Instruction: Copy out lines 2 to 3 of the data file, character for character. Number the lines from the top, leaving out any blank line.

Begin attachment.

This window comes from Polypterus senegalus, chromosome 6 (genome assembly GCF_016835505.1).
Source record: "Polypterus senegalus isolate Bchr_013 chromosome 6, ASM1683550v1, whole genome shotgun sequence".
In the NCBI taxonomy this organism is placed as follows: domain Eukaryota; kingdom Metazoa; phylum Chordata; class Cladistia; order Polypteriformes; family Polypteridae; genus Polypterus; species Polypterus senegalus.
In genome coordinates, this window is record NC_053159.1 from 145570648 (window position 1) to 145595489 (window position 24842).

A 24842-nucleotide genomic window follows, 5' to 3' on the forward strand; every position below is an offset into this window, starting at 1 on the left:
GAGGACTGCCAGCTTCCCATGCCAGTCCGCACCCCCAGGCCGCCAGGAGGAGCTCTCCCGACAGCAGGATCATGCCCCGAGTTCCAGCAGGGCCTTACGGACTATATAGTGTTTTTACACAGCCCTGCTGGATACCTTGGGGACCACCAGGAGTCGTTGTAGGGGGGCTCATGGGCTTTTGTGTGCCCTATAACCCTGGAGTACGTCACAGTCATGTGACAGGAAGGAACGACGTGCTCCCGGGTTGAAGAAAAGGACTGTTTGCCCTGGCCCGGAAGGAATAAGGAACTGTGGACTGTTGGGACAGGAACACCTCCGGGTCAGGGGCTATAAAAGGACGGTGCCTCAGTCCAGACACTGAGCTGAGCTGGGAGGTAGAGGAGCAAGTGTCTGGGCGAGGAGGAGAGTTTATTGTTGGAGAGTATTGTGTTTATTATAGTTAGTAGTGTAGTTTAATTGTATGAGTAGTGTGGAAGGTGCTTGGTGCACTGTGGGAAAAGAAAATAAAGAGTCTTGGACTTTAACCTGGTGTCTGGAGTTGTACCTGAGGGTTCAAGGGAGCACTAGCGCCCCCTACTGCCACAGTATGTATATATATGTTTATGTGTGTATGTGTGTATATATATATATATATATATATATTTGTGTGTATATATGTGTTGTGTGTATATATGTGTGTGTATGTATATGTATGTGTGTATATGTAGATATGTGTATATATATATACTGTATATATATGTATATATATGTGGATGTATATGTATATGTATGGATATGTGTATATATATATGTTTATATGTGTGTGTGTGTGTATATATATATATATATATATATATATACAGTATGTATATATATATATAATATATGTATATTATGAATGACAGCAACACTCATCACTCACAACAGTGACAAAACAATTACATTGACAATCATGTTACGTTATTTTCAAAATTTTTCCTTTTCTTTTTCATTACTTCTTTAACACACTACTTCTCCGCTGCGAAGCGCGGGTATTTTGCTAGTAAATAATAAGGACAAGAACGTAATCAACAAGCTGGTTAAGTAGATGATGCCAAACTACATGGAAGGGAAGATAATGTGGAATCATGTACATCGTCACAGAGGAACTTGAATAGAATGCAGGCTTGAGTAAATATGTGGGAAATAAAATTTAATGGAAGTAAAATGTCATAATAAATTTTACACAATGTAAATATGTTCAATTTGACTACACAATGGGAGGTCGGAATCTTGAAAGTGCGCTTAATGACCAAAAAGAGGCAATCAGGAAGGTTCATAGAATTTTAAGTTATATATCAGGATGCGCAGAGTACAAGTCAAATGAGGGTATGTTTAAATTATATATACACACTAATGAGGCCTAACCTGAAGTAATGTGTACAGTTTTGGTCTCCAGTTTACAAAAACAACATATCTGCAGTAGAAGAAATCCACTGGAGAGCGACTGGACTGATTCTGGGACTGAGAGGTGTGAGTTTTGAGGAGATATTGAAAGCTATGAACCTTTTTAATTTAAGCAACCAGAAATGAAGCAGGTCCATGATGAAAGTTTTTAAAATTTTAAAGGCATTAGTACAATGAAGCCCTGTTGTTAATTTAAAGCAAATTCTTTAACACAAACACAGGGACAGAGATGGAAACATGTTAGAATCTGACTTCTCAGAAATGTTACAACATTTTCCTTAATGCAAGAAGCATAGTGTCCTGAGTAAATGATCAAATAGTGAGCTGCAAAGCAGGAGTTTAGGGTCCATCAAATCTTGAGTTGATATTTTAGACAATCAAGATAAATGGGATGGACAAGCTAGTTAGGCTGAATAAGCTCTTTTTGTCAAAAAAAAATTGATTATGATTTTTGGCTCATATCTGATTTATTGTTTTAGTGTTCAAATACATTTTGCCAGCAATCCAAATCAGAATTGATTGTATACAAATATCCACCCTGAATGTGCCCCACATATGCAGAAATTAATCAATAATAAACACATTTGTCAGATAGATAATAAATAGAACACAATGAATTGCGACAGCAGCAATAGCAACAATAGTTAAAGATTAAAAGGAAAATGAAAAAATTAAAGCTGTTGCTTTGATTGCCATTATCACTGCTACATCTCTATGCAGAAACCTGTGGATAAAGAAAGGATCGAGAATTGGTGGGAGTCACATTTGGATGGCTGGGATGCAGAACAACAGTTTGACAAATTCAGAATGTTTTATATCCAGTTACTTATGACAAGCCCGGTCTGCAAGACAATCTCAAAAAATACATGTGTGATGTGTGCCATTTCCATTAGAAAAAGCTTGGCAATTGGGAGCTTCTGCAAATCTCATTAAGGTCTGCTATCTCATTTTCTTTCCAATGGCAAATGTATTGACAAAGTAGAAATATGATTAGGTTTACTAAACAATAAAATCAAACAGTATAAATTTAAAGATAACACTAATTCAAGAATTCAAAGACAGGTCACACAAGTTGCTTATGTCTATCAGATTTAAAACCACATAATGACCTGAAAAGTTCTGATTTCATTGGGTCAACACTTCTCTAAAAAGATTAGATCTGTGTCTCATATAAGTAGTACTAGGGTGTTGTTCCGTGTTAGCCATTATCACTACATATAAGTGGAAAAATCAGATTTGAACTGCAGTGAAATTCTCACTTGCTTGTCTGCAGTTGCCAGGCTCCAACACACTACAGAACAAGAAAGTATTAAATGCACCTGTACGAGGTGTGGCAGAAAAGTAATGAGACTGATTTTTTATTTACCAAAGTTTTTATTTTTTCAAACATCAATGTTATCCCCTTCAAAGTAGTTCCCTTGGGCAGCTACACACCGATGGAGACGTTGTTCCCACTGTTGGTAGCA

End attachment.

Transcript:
Source record: "Polypterus senegalus isolate Bchr_013 chromosome 6, ASM1683550v1, whole genome shotgun sequence".
In the NCBI taxonomy this organism is placed as follows: domain Eukaryota; kingdom Metazoa; phylum Chordata; class Cladistia; order Polypteriformes; family Polypteridae; genus Polypterus; species Polypterus senegalus.